An article by Doug George-Kanentiio, Akwesasne Mohawk, that the Two Row Times has broken up into several sections that will run through the next few weeks. Part Two,
What constitutes a lie? There are the obvious verbal and written distortions of the truth, but what is not said may also be deemed a lie. Take this as an example:
Mr. Thompson goes to the A-1 Used Car Dealer. He is told that the vehicle he is interested in is in top shape, will pass inspection and is safe to drive. Based upon this assurance he buys the car and is driving home when the accelerator sticks. Despite his best efforts to slow down the car speeds up. When he tries to apply the brakes nothing happens. He tries to shift gears but the transmission does not work. He races into an intersection, swerves to avoid another car and crashes into a telephone pole, suffering many injuries.
The A-1 dealer is not only sued, but indicted on a number of charges. He is held liable not because of what he said but his failure to tell Mr. Thompson about the car’s defects. In this case, silence had dire consequences.
So too, the deliberate exclusion of Native history from U.S. and Canadian schools along with the outright fabrications, distortions and omissions which have formed the basis upon which both nations have built their respective laws, social policies and economies. There is no doubt that these actions have caused demonstrable, permanent and extensive harm to Native people.
The late Mohawk teacher, Ray Fadden-Tehanetorens was among the first to challenge the lies the colonists used to demonize Natives and thereby justify the theft of a continent. Writers and historians brave enough to strip these myths bare and reveal uncomfortable truths have followed his historic work with the Mohawks. Books have been written ( “Lies My Teacher Told Me”, “1491””A People’s History of the United States”, “Indian Giver”, “Lies Across America”, “American Indian Holocaust and Survival”, “The Forgotten History of America”) which tell a story quite different from the standard history texts used in high schools and colleges.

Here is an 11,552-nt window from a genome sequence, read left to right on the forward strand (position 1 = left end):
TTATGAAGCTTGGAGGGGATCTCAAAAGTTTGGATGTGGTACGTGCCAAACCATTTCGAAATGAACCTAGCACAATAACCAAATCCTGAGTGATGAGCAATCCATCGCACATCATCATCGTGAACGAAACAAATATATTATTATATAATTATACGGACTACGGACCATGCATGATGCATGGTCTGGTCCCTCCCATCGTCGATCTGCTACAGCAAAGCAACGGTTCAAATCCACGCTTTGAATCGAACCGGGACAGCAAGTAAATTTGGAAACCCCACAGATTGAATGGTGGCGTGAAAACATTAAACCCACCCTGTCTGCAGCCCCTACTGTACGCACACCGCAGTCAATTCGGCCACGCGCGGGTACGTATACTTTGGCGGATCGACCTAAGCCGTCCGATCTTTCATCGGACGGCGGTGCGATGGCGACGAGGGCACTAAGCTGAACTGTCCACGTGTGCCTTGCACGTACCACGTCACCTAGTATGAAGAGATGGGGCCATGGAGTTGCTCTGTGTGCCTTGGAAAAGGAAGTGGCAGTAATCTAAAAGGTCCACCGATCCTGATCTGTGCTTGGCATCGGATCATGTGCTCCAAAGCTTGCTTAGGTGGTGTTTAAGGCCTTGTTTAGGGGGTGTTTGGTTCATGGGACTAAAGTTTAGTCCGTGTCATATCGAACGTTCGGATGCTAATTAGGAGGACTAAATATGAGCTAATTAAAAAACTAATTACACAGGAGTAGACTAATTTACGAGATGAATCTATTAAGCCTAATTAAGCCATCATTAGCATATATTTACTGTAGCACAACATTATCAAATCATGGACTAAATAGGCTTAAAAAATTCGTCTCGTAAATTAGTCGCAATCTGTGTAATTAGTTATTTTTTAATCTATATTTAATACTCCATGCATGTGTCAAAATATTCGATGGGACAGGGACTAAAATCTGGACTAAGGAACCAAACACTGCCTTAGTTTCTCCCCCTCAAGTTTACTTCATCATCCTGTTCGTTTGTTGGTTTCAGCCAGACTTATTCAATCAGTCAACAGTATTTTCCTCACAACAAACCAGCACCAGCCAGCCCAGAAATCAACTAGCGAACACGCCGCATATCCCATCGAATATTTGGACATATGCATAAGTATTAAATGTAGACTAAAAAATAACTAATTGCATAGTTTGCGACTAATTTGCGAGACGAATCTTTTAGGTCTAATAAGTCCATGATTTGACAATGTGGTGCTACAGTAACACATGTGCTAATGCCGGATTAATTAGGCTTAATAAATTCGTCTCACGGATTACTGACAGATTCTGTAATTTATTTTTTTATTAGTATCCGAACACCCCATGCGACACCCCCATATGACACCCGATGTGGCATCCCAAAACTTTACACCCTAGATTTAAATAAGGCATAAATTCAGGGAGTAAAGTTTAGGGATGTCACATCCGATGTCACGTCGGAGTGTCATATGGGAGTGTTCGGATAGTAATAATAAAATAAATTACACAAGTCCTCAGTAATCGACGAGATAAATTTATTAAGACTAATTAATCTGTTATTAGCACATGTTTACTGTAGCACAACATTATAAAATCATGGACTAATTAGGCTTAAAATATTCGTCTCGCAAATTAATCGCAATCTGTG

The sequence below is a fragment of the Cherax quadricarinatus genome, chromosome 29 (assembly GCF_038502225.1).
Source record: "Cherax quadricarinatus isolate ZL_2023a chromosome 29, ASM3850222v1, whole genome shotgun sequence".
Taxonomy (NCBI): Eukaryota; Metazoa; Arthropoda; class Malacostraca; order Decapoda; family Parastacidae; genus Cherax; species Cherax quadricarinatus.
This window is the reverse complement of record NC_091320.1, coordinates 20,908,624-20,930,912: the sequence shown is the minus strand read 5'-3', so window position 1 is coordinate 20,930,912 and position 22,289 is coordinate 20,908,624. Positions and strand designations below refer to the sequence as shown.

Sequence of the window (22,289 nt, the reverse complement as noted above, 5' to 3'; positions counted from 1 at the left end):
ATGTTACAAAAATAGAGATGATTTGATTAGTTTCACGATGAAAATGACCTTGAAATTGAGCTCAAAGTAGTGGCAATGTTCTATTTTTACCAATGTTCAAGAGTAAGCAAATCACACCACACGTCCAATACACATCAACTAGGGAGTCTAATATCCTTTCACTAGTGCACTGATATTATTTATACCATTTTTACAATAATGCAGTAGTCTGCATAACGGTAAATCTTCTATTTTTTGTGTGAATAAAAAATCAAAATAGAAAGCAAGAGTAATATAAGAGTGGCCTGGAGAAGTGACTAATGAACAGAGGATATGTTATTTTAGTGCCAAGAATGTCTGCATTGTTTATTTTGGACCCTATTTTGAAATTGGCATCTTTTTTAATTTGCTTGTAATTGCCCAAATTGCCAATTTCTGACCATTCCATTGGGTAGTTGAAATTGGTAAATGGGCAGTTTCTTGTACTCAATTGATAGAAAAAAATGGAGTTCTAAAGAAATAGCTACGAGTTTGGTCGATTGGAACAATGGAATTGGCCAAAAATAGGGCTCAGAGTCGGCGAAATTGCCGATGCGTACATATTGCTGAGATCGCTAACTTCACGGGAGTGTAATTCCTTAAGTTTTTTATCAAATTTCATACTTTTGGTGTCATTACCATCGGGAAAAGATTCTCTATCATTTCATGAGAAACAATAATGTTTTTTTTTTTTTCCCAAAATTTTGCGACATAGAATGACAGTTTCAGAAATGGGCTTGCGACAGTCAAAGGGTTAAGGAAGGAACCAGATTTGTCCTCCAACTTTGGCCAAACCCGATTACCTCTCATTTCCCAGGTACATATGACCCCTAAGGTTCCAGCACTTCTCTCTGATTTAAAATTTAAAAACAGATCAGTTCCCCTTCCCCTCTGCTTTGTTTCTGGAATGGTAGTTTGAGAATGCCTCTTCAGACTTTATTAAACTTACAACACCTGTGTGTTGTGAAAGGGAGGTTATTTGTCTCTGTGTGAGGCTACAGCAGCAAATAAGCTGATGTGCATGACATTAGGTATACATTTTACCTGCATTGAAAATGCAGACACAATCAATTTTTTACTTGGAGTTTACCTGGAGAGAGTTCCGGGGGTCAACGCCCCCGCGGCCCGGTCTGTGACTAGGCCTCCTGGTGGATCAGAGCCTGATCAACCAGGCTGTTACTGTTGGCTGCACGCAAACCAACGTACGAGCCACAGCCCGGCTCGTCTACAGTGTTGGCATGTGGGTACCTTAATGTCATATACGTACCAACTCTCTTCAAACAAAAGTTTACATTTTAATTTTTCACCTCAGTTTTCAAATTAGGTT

From these, and from Mr. Fadden, I have compiled a list of 10 of the many great lies in North American history.
- Natives came from Asia. This teaching is not only stupid, but a denial of physical and biological fact. No group of humans would be so dumb as to cross thousands of kilometres of tundra then risk their lives across a massive bog before being confronted by massive glaciers three kilometres high and hundreds of kilometres long. That was the Bering Strait during the Ice Age 15,000 years ago. The “theory” of this crossing is contradicted by the latest DNA tests and omits one obvious fact: there is no physical evidence to support this myth yet it is cited today as a rationale to undermine indigenous ownership to our ancestral lands and is often used by our critics to label our people as immigrants just like the Europeans.
- The continent of North America-Anonwarakowa was a howling wilderness, under populated by roaming bands of Stone Age nomads. Another stupid, nonsensical lie in the face of hard facts. There was no place in the Americas where Native people did not live and in the millions. As the anthropologist Henry Dobyns writes; “ ..the size of the aboriginal population of the Americas directly affects their interpretations of New World civilizations and cultures”. Believing in a nearly vacant land justifies not only its theft but also the murder of its inhabitants. Dobyns places the pre-contact population of the western hemisphere at 112,000,000 with an estimated 9,800,000 living north of Mexico. In what is now Mexico there were more than 30,000,000 natives. By the year 1900 less than 400,000 indigenous people survived in North America, the remnants of hundreds of nations and societies systematically slaughtered, starved, hunted, confined and contaminated by the colonists.